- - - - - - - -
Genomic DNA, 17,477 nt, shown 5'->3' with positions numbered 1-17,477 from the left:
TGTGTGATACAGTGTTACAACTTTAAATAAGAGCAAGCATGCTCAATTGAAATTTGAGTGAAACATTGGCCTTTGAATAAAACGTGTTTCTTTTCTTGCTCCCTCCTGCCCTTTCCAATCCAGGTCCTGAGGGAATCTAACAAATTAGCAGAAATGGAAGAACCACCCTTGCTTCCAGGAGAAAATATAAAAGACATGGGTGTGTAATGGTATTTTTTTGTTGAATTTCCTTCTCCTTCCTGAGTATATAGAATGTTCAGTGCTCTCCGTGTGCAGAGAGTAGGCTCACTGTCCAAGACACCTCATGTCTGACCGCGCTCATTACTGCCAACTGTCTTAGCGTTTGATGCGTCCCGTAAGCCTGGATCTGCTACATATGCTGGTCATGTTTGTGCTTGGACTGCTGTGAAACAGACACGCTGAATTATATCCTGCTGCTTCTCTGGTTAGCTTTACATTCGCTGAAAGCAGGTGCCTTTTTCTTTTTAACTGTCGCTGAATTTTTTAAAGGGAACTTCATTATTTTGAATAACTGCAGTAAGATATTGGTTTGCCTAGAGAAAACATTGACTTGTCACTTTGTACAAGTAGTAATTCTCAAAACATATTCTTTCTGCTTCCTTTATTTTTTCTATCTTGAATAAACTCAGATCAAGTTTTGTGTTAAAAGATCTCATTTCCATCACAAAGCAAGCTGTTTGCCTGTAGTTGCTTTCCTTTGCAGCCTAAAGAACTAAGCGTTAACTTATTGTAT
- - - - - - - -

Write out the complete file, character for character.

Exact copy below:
Genomic DNA, 17,477 nt, shown 5'->3' with positions numbered 1-17,477 from the left:
TGTGTGATACAGTGTTACAACTTTAAATAAGAGCAAGCATGCTCAATTGAAATTTGAGTGAAACATTGGCCTTTGAATAAAACGTGTTTCTTTTCTTGCTCCCTCCTGCCCTTTCCAATCCAGGTCCTGAGGGAATCTAACAAATTAGCAGAAATGGAAGAACCACCCTTGCTTCCAGGAGAAAATATAAAAGACATGGGTGTGTAATGGTATTTTTTTGTTGAATTTCCTTCTCCTTCCTGAGTATATAGAATGTTCAGTGCTCTCCGTGTGCAGAGAGTAGGCTCACTGTCCAAGACACCTCATGTCTGACCGCGCTCATTACTGCCAACTGTCTTAGCGTTTGATGCGTCCCGTAAGCCTGGATCTGCTACATATGCTGGTCATGTTTGTGCTTGGACTGCTGTGAAACAGACACGCTGAATTATATCCTGCTGCTTCTCTGGTTAGCTTTACATTCGCTGAAAGCAGGTGCCTTTTTCTTTTTAACTGTCGCTGAATTTTTTAAAGGGAACTTCATTATTTTGAATAACTGCAGTAAGATATTGGTTTGCCTAGAGAAAACATTGACTTGTCACTTTGTACAAGTAGTAATTCTCAAAACATATTCTTTCTGCTTCCTTTATTTTTTCTATCTTGAATAAACTCAGATCAAGTTTTGTGTTAAAAGATCTCATTTCCATCACAAAGCAAGCTGTTTGCCTGTAGTTGCTTTCCTTTGCAGCCTAAAGAACTAAGCGTTAACTTATTGTAT